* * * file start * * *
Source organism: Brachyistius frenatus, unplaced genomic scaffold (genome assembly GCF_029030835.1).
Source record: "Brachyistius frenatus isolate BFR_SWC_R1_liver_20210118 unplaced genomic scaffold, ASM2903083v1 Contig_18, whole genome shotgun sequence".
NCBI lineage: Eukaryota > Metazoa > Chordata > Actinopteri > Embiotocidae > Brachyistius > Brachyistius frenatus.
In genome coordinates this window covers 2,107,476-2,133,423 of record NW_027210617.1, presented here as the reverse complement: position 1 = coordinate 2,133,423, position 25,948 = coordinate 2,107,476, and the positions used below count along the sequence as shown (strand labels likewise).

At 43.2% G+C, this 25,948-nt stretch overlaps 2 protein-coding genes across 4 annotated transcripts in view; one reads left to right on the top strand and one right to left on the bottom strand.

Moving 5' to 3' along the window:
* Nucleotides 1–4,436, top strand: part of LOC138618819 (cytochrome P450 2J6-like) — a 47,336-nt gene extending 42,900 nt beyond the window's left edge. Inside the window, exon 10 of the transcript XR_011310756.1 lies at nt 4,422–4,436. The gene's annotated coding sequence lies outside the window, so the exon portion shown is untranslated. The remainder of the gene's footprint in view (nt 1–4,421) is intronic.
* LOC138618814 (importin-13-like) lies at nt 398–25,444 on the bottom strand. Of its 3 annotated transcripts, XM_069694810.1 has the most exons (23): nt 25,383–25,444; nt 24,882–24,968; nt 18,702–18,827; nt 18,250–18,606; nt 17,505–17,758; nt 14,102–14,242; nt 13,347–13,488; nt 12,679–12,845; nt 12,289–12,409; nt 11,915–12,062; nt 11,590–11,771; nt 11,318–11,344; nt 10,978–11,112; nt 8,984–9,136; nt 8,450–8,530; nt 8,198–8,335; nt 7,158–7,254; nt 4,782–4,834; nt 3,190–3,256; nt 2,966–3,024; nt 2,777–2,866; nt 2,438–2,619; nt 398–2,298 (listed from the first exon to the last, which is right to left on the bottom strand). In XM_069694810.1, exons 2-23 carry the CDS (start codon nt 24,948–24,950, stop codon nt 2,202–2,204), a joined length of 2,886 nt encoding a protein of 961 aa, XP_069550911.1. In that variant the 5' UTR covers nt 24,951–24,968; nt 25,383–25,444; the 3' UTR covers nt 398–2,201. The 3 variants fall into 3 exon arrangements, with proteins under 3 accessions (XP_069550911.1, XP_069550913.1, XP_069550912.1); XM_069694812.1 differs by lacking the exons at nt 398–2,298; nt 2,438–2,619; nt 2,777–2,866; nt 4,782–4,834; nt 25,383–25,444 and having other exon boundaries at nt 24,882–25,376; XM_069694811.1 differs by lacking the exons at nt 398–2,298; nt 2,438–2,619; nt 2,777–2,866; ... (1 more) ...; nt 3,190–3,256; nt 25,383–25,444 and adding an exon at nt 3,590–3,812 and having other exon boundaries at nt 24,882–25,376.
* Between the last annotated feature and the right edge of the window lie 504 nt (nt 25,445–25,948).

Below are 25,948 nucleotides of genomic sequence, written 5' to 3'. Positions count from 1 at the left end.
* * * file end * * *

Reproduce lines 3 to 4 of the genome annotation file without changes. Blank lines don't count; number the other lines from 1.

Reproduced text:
NCBI lineage: Eukaryota > Metazoa > Chordata > Actinopteri > Embiotocidae > Brachyistius > Brachyistius frenatus.
In genome coordinates this window covers 2,107,476-2,133,423 of record NW_027210617.1, presented here as the reverse complement: position 1 = coordinate 2,133,423, position 25,948 = coordinate 2,107,476, and the positions used below count along the sequence as shown (strand labels likewise).